“After that,” she recalls, “I said to myself, I know I’m doing the right things the right way. That was a critical moment for me. I didn’t have to be like anyone around me from that point on. I decided I was going to do things my way.
Also, because of experiences like that one, it gave her a real passion for her to want to help others. To help women in particular. Women in the fields of science and engineering, but women overall.
As pointed out in an early 2016 report, Barriers and Bias: The Status of Women in Leadership, women make up just 19 percent of Congress and just 28 percent of corporate executives. Which is a shame, because in a study from that same year conducted by McKinsey & Company, gender-diverse companies outperformed others financially by 15 percent. And fewer than five percent of Fortune 500 CEOs are women. Clearly, stated psychologist Alice Eagly of Northwestern University’s Institute for Policy Research only a year earlier, in 2015, “women are profoundly underrepresented in the United States in truly high-powered roles.”
Hence, Johnson’s desire to mentor, coach, lead and otherwise pass on all that she knows, all that she has experienced to other women.
“Being a woman in such a male-oriented and highly specialized technical industry has been an interesting journey,” muses Johnson today. “There were and still are very few women in executive level positions. Therefore, making the significance of setting an example even more important. I took this responsibility to heart and reminded myself of it regularly,” she continues. “The woman’s ‘touch’ is very powerful. Our relationship skills, our communications skills and our problem-solving techniques give us the basics to be great leaders.”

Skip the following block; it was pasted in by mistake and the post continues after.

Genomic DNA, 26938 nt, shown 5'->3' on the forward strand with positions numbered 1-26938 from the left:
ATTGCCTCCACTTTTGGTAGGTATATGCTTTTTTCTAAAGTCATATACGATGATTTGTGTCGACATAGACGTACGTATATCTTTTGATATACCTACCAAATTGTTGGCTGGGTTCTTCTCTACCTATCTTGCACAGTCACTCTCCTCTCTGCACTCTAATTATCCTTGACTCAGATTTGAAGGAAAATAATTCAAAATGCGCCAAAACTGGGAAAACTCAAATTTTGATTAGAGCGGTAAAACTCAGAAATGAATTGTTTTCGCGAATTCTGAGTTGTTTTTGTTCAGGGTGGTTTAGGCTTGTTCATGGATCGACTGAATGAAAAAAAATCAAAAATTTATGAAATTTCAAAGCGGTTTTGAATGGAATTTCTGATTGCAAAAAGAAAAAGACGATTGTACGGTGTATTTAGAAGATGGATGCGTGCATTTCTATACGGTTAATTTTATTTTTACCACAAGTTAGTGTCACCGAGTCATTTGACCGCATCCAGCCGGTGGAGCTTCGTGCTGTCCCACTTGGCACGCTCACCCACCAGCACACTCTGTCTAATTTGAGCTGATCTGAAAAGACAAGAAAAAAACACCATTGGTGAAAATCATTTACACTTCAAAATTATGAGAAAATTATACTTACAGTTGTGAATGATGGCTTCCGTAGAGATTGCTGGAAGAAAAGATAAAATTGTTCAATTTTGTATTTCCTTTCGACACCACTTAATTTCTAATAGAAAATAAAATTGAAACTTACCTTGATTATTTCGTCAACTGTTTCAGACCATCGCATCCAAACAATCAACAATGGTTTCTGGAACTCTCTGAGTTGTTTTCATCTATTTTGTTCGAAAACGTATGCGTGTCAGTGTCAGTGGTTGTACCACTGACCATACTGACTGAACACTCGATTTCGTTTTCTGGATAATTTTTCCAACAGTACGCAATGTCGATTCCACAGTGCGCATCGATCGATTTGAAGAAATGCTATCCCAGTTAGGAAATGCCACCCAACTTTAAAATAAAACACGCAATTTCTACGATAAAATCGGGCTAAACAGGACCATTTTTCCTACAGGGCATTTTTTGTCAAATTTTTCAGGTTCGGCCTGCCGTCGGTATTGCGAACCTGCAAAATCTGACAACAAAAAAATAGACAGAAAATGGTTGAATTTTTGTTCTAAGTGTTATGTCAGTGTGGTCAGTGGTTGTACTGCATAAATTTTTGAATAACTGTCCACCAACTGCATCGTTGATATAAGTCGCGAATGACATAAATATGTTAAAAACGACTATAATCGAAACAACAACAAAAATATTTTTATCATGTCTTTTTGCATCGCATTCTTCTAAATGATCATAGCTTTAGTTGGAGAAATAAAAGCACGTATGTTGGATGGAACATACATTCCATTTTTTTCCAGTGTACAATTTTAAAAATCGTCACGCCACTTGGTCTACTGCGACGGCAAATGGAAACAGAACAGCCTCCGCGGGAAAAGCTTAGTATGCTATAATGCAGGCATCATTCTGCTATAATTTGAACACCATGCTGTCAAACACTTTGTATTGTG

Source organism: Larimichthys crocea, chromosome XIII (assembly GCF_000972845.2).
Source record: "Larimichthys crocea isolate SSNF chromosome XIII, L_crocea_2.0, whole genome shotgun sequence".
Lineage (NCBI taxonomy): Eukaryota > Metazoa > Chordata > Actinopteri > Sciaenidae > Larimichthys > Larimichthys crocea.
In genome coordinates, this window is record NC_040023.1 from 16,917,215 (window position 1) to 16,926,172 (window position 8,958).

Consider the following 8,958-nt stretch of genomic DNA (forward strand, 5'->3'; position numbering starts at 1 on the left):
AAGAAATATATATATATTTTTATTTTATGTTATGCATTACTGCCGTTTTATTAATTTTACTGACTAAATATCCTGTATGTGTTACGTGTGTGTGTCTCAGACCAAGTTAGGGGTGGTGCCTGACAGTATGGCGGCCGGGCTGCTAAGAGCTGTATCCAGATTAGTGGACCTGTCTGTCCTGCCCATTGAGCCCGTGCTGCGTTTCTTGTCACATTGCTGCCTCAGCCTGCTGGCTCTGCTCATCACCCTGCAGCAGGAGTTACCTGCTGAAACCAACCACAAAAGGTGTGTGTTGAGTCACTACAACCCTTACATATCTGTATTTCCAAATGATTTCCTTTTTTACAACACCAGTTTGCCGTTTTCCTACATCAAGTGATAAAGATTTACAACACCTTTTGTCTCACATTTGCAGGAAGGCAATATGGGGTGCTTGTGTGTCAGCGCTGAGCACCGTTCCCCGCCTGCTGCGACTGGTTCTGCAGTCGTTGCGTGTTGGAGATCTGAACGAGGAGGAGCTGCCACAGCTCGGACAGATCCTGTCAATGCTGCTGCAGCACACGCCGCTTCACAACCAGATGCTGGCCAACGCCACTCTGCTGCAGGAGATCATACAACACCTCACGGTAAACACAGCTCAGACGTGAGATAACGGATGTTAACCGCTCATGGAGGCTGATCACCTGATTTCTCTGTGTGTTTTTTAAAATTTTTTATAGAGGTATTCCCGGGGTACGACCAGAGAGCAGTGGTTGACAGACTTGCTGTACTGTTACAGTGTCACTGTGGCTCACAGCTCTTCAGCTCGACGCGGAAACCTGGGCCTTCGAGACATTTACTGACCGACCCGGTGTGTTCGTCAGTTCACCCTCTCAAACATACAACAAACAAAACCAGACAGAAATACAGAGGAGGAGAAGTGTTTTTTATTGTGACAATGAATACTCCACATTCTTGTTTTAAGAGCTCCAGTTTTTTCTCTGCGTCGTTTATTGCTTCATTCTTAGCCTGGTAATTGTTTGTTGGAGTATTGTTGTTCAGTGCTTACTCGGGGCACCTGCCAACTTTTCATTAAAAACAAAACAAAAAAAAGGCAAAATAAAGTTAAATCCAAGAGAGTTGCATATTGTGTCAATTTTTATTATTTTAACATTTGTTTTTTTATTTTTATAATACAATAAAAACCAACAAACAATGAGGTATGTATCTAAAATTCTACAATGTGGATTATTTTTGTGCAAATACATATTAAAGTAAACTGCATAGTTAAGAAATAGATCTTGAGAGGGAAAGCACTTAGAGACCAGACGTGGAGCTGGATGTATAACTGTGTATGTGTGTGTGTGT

Often considered more of the cool aunt, or even described as motherly by some of her past employees and coworkers, these are not labels that Johnson shies away from. These are not pejoratives. In fact, they’re almost reason for celebration. And to be copied and passed on.
As is her notion of femininity and leading like a lady—as a way to maintain one’s individuality. It’s neither feminist nor anti-feminist. It’s who Johnson is, it’s how she has chosen to move through the world, especially the work world, with authenticity, realism, and connection to people of all types.
It’s a way to have your voice be heard.
It’s a way to grow into one’s position as a leader.
It’s a response, a methodology for not being respected, or not always being respected, and learning how to deal with it—constructively.
It’s about relating to people at all levels of an organization.
It’s about being heartfelt, graceful, self-reliant and elegant under pressure.
“I really want to show other people, but especially women, how to maneuver their way through these industries, these cultures, these work environments, and be happy with who you are and be successful,” says Johnson. “I want to mentor people so that they can be a change agent—for themselves and for others.”